Earth observation company 4 Earth Intelligence (4EI) has launched a new land cover mapping service based on advanced machine learning. Created from satellite imagery the 4EI service can automatically provide large area base maps together with regular updates of land cover change. Offering a better understanding of changing landscape and vegetation patterns the 4EI Land Cover data also provides insight into the interaction between human activity and nature including improved understanding of the importance of green infrastructure – essential ingredients for solving urban and climatic challenges. In order to produce Satellite Derived Land Cover data 4EI can consider individual satellite images or mosaics of images that are close in date. Before classification different indexes, for example normalized difference vegetation index and soil-adjusted vegetation index are automatically calculated and stacked up along with the spectral bands from the satellite images. This is then processed using machine learnt algorithms before post classification quality control is undertaken.
The 4EI schema used to classify land use is adapted from the Coordination of Information on the Environment programme. Originally initiated by the European Commission and latterly administrated by the European Environment Agency the CORINE land cover project defines 44 classifications of land cover and presents results as a cartographic product. www.4earthintelligence.com
U.S. construction company Howard Shockey & Sons, Inc. has greatly improved construction sequencing and significantly reduced project schedules following the introduction of Pointfuse laser scanning software into its scanning and VDC workflows. Pointfuse creates manageable, intelligent mesh models that automatically classify building features, aid in clash detection, and other construction processes – all in small, portable files that can be up to 100 times smaller than the original point cloud. This level of product integration provides for a seamless union of technologies resulting in considerable project cost savings. http://pointfuse.com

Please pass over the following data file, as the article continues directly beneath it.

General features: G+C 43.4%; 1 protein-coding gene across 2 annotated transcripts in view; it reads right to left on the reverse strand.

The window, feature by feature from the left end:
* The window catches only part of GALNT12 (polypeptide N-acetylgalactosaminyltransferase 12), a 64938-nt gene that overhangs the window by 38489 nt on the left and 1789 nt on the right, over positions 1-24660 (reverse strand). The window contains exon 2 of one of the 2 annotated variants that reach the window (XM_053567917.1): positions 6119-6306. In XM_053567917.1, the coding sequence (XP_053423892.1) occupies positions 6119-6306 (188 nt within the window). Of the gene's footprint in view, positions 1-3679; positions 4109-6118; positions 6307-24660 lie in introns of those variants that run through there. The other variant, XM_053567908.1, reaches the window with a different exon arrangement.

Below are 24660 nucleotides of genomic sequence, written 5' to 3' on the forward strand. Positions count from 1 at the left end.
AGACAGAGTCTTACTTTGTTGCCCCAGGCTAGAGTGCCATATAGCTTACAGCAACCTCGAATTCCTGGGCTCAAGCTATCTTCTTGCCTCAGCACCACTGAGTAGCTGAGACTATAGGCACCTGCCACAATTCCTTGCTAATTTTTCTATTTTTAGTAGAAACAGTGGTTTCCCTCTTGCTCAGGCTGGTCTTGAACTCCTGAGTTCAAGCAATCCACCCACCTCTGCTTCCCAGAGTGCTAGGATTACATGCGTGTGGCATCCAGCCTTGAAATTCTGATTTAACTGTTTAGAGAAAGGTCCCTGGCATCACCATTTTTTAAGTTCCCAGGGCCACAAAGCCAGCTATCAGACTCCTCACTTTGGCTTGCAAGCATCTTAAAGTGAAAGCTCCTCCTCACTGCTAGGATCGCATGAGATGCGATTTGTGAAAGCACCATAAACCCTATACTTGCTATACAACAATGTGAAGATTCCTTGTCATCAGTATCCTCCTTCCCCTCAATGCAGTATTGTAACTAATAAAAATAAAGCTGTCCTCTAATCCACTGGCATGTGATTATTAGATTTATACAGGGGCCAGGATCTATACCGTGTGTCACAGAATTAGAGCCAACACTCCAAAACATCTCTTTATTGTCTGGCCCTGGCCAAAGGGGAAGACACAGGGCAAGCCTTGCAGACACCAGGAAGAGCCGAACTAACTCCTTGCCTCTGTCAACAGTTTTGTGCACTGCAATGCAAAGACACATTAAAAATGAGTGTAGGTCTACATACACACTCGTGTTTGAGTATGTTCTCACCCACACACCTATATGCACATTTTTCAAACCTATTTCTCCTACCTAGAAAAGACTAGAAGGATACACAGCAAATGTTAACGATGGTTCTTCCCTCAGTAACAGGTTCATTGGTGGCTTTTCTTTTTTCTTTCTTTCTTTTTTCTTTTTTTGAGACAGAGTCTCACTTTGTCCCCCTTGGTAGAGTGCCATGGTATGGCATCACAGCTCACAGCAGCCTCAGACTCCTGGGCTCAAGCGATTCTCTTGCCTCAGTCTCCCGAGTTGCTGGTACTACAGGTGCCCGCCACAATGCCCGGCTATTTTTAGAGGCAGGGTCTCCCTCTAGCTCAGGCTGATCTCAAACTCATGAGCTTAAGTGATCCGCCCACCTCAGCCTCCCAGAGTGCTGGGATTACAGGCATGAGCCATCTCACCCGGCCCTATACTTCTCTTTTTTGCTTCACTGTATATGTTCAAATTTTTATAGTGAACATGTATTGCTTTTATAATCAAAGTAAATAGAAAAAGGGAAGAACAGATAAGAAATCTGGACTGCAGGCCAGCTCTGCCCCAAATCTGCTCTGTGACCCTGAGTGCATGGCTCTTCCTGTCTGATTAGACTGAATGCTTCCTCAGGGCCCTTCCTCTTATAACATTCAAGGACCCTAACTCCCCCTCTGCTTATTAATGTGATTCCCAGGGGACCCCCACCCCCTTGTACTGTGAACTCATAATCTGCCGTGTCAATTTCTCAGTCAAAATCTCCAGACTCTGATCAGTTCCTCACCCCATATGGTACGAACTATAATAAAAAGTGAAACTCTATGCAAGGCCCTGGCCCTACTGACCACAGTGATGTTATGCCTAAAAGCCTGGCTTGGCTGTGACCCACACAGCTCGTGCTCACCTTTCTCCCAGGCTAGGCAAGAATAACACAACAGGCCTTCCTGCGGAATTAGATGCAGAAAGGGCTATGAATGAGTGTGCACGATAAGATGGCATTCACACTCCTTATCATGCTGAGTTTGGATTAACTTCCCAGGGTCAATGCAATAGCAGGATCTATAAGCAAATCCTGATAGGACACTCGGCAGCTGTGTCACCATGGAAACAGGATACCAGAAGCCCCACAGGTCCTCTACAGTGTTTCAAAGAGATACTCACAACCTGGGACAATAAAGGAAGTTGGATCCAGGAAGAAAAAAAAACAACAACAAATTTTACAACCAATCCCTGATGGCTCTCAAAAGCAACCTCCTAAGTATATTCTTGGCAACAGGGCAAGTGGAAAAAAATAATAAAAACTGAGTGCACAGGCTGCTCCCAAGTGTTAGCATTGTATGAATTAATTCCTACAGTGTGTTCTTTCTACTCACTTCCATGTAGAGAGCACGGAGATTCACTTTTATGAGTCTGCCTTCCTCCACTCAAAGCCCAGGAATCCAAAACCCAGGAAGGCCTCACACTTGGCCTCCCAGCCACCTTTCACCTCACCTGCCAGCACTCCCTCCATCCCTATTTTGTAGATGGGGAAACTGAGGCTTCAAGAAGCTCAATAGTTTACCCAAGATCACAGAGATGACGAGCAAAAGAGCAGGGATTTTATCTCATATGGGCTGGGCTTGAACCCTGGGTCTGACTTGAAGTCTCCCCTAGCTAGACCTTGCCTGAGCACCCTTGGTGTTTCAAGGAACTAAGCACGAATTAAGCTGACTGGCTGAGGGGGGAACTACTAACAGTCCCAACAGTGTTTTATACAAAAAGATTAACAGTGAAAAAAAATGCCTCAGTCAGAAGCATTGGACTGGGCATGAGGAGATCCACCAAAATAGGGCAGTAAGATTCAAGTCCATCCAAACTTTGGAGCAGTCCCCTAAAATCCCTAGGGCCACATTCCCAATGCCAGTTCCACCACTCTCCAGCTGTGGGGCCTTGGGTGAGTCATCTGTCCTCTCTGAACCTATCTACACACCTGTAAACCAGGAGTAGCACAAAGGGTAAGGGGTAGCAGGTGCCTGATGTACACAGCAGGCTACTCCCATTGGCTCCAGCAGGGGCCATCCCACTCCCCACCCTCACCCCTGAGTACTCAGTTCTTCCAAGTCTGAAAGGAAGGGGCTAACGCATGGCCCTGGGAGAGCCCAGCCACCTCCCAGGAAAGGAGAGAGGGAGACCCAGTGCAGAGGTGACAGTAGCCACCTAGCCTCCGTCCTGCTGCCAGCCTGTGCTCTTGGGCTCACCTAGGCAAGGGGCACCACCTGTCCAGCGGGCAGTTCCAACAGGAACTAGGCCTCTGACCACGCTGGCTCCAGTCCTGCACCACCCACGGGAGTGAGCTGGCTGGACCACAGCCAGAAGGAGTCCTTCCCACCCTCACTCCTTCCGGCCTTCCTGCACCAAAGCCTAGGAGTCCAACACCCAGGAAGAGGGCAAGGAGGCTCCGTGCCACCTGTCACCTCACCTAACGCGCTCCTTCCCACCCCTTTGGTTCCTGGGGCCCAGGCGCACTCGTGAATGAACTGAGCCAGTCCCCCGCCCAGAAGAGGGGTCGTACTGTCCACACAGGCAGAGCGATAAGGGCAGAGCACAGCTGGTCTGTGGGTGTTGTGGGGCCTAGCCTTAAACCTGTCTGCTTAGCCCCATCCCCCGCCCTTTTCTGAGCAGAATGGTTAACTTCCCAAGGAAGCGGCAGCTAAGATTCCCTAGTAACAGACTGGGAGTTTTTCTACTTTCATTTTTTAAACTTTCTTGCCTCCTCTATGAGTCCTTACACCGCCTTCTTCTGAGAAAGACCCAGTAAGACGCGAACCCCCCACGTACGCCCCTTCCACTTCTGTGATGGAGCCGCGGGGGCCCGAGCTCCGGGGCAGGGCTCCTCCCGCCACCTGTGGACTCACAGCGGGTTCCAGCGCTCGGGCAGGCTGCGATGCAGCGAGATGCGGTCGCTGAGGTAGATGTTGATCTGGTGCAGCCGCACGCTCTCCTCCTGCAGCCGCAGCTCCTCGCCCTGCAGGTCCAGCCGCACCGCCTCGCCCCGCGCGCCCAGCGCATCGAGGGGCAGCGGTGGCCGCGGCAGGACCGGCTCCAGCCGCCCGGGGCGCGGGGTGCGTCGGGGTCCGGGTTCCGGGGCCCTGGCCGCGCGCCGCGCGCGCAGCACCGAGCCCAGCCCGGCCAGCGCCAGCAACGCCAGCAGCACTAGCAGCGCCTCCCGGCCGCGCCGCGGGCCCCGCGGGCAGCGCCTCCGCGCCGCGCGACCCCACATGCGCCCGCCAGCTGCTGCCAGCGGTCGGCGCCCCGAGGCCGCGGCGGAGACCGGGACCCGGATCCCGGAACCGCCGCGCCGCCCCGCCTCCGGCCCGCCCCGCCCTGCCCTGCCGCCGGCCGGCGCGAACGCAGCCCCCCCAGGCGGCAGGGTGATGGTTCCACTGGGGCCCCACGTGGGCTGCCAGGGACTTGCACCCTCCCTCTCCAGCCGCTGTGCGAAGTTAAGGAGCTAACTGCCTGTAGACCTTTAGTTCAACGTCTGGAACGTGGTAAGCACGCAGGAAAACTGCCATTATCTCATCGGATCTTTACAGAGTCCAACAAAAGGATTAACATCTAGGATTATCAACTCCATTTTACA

China successfully sent a group of new remote sensing satellites into orbit from the Xichang Satellite Launch Center in southwest China’s Sichuan Province. Belonging to the Yaogan-30 family, this group of satellites was launched by a Long March-2C carrier rocket at 11:43 am (Beijing Time). The satellites have entered the planned orbits and will be used for electromagnetic environment detection and related technological tests. http://global.chinadaily.com.
New paperless system developed by Defence Ministry came into force from March 1 and hopes to cut down delays, bringing in efficiency. Obtaining defence and regulatory permissions for aerial photography or remote sensing surveys has become simpler, with the government launching a web portal for quicker permissions and transparency.
Aerial surveys are being regularly proposed by various government agencies, autonomous bodies for developmental projects and also by private agencies or individuals for private purposes. As per the existing procedure, applications for grant of No Objection Certificate (NoC) for aerial photography/ surveys received by the Directorate General of Civil Aviation (DGCA) are forwarded to various stakeholders of Single Point Clearance Committee (SPCC) under the MoD for their recommendations. Bases on the inputs of the authorities concerned, the Ministry decides upon grant/refusal of NoC.
The aerial survey is a geomatics method of collecting information by using aerial photography, LiDAR (using laser lighting) or from remote sensing imagery using other bands of the electromagnetic spectrum such as infrared, gamma or ultraviolet. www.thehindu.com